You don’t need an article to tell you to watch more Netflix…but what if you don’t have Netflix (or someone to steal it from)? Check out my article on 12 free Netflix alternatives here. You can find a ton of classic movies, documentaries, and TV shows on free, legal streaming websites. The caveat is that you won’t always find the most popular and recent shows on these websites…but I mean, am I the only one who doesn’t really want to watch methheads abusing tigers? (Hashtag #TigerKing.)

 

Read a New Book

 

 

Personally, I feel like I read so many books throughout high school and college, and it’s been steadily decreasing ever since. When so many other things are demanding attention, it’s hard to just pause for an hour or two and dedicate the necessary focus.

But re-creating this habit really is worth the effort. Benefits of reading include better cognitive function, improved sleep, less stress and depression, and even a longer lifespan. During events like this, which are causing a lot of stress for most people, maybe trade an hour of watching the (usually negative) news for an hour of reading a book. It could be fiction in your favorite genre, or a nonfiction book to help you learn something new. Check out five of my top personal finance books here.

 

Deep-Clean Your House to Music

 

 

When was the last time you really got into the corners of your closets and cabinets, your HVAC vent covers, your oven racks, and other areas often skipped on a regular cleaning day? Good Housekeeping’s ultimate spring cleaning guide has tips on everything to hit during a big cleaning project. Since it is spring right now, being stuck at home anyway couldn’t be more timely.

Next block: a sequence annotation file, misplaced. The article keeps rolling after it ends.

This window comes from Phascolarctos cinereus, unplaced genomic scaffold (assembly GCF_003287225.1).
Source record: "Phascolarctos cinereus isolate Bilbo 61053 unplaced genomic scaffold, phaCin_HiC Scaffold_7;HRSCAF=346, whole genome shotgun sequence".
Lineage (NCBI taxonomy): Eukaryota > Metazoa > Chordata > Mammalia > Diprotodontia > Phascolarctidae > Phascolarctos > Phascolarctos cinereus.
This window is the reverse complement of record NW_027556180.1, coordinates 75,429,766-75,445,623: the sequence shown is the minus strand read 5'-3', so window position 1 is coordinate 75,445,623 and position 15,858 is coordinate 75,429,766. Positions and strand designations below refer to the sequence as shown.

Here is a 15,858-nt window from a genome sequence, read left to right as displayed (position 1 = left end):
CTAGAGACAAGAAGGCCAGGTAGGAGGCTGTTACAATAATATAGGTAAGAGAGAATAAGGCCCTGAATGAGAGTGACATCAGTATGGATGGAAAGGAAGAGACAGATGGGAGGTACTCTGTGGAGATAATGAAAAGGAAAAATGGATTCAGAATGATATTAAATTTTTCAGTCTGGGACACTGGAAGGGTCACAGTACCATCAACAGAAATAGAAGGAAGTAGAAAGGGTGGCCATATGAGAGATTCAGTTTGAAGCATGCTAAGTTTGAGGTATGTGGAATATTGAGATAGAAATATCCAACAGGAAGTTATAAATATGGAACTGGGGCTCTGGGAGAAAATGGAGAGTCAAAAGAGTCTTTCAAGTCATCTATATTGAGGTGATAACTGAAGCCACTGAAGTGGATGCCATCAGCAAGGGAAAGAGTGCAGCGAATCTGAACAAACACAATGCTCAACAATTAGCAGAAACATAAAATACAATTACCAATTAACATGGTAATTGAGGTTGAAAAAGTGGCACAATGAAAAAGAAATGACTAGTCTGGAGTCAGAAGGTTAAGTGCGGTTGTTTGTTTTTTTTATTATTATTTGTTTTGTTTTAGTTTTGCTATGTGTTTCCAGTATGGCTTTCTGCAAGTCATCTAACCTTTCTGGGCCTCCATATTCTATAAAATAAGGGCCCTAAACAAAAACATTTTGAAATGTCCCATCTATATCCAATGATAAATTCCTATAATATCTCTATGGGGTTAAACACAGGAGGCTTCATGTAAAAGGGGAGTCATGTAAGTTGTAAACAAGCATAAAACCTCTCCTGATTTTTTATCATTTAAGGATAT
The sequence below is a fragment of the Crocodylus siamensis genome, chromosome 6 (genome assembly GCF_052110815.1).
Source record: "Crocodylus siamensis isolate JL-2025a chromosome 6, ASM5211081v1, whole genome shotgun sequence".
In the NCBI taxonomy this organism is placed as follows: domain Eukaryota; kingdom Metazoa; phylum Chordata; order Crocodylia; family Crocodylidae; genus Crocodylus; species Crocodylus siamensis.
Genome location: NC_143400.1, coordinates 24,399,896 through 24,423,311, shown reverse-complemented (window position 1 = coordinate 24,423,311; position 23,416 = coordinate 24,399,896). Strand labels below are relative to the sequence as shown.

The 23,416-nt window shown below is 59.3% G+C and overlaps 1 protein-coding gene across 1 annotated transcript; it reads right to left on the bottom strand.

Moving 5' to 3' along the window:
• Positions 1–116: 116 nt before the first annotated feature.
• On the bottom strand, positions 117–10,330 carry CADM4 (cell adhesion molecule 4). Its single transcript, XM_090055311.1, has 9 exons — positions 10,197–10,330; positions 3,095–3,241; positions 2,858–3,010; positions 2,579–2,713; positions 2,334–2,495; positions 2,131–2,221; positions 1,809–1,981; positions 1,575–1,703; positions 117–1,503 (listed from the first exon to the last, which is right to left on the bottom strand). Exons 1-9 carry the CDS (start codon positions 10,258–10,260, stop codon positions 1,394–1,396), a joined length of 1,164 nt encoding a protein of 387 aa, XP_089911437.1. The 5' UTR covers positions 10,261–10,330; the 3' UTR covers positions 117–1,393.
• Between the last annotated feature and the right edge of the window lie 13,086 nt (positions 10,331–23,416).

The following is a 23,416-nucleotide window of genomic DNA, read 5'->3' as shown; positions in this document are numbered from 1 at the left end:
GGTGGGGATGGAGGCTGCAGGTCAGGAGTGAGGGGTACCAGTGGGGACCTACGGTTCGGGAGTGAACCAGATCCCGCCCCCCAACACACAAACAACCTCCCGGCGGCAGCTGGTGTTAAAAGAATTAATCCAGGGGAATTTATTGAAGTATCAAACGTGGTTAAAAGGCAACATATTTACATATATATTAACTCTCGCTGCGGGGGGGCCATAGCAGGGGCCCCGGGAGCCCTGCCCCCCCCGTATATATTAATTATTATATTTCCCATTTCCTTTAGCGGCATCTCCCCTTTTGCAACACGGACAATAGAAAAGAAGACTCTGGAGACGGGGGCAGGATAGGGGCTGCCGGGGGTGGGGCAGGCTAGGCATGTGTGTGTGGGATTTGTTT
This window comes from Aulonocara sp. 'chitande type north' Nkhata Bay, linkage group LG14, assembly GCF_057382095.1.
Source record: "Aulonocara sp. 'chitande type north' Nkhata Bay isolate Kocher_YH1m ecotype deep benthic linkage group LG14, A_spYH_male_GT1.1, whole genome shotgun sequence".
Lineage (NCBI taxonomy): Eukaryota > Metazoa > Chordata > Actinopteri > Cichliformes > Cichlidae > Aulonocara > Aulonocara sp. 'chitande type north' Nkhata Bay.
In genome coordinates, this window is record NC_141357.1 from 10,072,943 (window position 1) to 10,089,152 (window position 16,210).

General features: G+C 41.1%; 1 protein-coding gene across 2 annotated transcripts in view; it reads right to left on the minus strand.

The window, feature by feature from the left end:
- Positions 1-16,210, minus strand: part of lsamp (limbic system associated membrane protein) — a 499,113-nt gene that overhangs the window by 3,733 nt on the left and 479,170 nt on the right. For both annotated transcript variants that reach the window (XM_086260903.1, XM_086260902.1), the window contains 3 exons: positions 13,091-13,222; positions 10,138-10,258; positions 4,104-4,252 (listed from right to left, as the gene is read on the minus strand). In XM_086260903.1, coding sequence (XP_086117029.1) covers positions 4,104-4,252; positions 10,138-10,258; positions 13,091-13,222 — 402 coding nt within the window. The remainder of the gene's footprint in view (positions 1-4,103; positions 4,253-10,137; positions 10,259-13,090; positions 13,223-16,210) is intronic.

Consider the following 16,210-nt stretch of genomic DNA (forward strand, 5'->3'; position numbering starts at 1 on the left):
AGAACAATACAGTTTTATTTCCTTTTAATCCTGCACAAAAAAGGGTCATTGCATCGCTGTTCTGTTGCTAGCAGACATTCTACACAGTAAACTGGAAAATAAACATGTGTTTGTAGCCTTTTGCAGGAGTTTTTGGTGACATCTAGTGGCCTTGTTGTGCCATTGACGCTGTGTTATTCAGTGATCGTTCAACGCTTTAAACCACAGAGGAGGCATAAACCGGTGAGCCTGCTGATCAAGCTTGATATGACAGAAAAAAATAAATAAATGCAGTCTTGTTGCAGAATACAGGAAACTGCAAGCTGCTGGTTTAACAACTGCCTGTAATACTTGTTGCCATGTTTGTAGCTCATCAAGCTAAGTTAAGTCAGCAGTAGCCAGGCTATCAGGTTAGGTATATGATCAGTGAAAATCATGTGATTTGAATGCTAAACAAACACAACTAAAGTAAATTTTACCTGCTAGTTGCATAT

Granted, scrubbing grout isn’t the most fun home entertainment idea, which is why I recommend turning up your favorite high-energy music while you do it. My genre of choice for staying motivated is German metal, because it’s like having a German yell at you, but in a catchy way. Thanks, Rammstein. (Caveat: if you share a wall with neighbors, wear headphones or blast at a considerate volume. We’ve all been the neighbors before.)

 

Make a Pile of Things to Sell and Donate

 

 

I know, Marie Kondo was so last year. But in the process of cleaning your house, why not spend a few extra minutes taking inventory? Psychologists tell us that clutter leads to more stress and worse mental health (and even physical health).

If you’re stumbling across things you didn’t even remember you had, you probably don’t need them. Turn the clutter back into money by listing things for sale on platforms like eBay, letgo, and Facebook Marketplace, as long as you make sure to arrange delivery in a CDC-approved way. If some things like clothing are hard to sell used, bag them up and wait until you’re able to donate them.

As long as staying safe and self-isolating is the priority, we’re all doing what we can to get to the other side of this experience without going stir-crazy. If you can make it out with a cleaner house and some new ideas for free entertainment, that’s just a bonus!

What are some of your best frugal home entertainment ideas? Let us know in the comments below.